North America's Oldest Horned Dinosaur Would Fit Snuggly in Your Arms

Aquilops in life, by Brian Engh CC-BY
Janet Fang 11 Dec 2014, 01:13

The “eagle-faced American,” Aquilops americanus, was a raven-sized horned dinosaur with spiky cheeks and a funky little bump on its beak. And the paleontologists who examined its fossilized skull fragments are calling it “a really cute little dinosaur.” At 106 million years old, the pint-sized Aquilops is also the oldest horned dinosaur described in North America—beating the previous record by nearly 20 million years. The findings were published in PLOS ONE this week. 

Over a decade ago, paleontologists working in the Cloverly Formation of Carbon County, Montana, unearthed the partial skull, lower jaw, and teeth of a small horned dinosaur. Previous work has shown that horned dinosaurs (or neoceratopsians) originated and diversified in the Early Cretaceous, but findings from that time period in the North American fossil record were limited to isolated teeth and bits of the post-cranial skeleton. Beloved triceratops showed up much later.

Now, based on several features—including a hook on its beak-like structure (or rostral bone) and a long, pointed cavity over its cheek—the skull belongs to a previously unknown species, according to Andrew Farke from the Raymond M. Alf Museum of Paleontology and colleagues. 

The genus name is derived from the Latin aquila, meaning “eagle,” and the Greek ops, which means “face.” These refer to the hooked beak on its skull. “No idea what it was for (fighting? digging? something else?),” Farke writes in a PLOS blog, “but it sure was cool.” The species name means “American” in Latin, to reflect its status as the earliest, unequivocal neoceratopsian in North America.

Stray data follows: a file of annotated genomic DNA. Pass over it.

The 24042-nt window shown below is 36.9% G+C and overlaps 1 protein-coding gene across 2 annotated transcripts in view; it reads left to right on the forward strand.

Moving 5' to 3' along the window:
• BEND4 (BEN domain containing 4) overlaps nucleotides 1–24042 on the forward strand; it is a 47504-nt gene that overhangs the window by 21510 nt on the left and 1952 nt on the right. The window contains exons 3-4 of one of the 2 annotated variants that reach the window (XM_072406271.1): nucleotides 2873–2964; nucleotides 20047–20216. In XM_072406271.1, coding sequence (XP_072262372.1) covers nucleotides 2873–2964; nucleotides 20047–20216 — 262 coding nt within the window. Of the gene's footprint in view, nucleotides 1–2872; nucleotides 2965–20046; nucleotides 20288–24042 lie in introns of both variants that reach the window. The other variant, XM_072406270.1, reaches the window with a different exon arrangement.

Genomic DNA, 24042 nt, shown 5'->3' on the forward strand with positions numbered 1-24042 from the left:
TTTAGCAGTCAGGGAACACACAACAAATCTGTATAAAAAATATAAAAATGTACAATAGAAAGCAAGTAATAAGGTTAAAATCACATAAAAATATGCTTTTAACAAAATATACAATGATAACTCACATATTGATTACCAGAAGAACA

The small skull is only about 84 millimeters long. And Aquilops was probably no longer than 0.6 meters and weighed about 1.6 kilograms—“about as much as a large bunny rabbit,” Farke tells National Geographic. The skull size, development of the teeth, and fusion of the bones suggest that the animal was young but definitely not a baby. It was likely a teenager. Using what's known about skeletons of close relatives, the team was able to reconstruct the rest of the dinosaur. The body plan of early horned dinosaurs was fairly conservative, according to Farke: large head, long hindlimbs, shorter forelimbs, mostly bipedal, long tail.

Surprisingly, Aquilops isn’t that closely related to later horned dinos from North America. Rather, it’s more closely related to dinosaurs who lived in Asia at around the same time—which supports the idea of an intercontinental migratory event between 113 million and 105 million years ago in the late Early Cretaceous. "Aquilops lived nearly 20 million years before the next oldest horned dinosaur named from North America," Farke says in a news release. "Even so, we were surprised that it was more closely related to Asian animals than those from North America."

Images: Brian Engh, CC-BY. Check out more of coauthor Engh’s Aquilops photographs and artwork here and here.

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